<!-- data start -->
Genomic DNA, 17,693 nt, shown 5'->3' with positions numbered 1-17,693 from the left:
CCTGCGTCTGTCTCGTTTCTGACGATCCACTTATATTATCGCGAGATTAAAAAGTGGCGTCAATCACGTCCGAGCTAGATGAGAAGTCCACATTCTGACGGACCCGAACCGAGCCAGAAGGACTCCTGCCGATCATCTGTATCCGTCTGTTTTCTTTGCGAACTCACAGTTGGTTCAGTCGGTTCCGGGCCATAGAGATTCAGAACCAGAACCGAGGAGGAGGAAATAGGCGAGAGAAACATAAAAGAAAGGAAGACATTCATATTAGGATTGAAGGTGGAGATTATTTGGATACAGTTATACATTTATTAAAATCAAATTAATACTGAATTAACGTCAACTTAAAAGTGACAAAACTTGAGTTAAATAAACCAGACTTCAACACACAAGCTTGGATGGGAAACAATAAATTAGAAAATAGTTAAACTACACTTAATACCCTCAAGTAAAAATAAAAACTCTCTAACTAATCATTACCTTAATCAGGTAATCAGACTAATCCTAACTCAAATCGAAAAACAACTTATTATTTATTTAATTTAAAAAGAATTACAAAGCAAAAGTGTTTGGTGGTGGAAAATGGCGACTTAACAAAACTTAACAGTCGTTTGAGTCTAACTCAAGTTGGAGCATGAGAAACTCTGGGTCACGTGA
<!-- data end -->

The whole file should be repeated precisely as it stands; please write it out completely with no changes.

Genomic DNA, 17,693 nt, shown 5'->3' with positions numbered 1-17,693 from the left:
CCTGCGTCTGTCTCGTTTCTGACGATCCACTTATATTATCGCGAGATTAAAAAGTGGCGTCAATCACGTCCGAGCTAGATGAGAAGTCCACATTCTGACGGACCCGAACCGAGCCAGAAGGACTCCTGCCGATCATCTGTATCCGTCTGTTTTCTTTGCGAACTCACAGTTGGTTCAGTCGGTTCCGGGCCATAGAGATTCAGAACCAGAACCGAGGAGGAGGAAATAGGCGAGAGAAACATAAAAGAAAGGAAGACATTCATATTAGGATTGAAGGTGGAGATTATTTGGATACAGTTATACATTTATTAAAATCAAATTAATACTGAATTAACGTCAACTTAAAAGTGACAAAACTTGAGTTAAATAAACCAGACTTCAACACACAAGCTTGGATGGGAAACAATAAATTAGAAAATAGTTAAACTACACTTAATACCCTCAAGTAAAAATAAAAACTCTCTAACTAATCATTACCTTAATCAGGTAATCAGACTAATCCTAACTCAAATCGAAAAACAACTTATTATTTATTTAATTTAAAAAGAATTACAAAGCAAAAGTGTTTGGTGGTGGAAAATGGCGACTTAACAAAACTTAACAGTCGTTTGAGTCTAACTCAAGTTGGAGCATGAGAAACTCTGGGTCACGTGA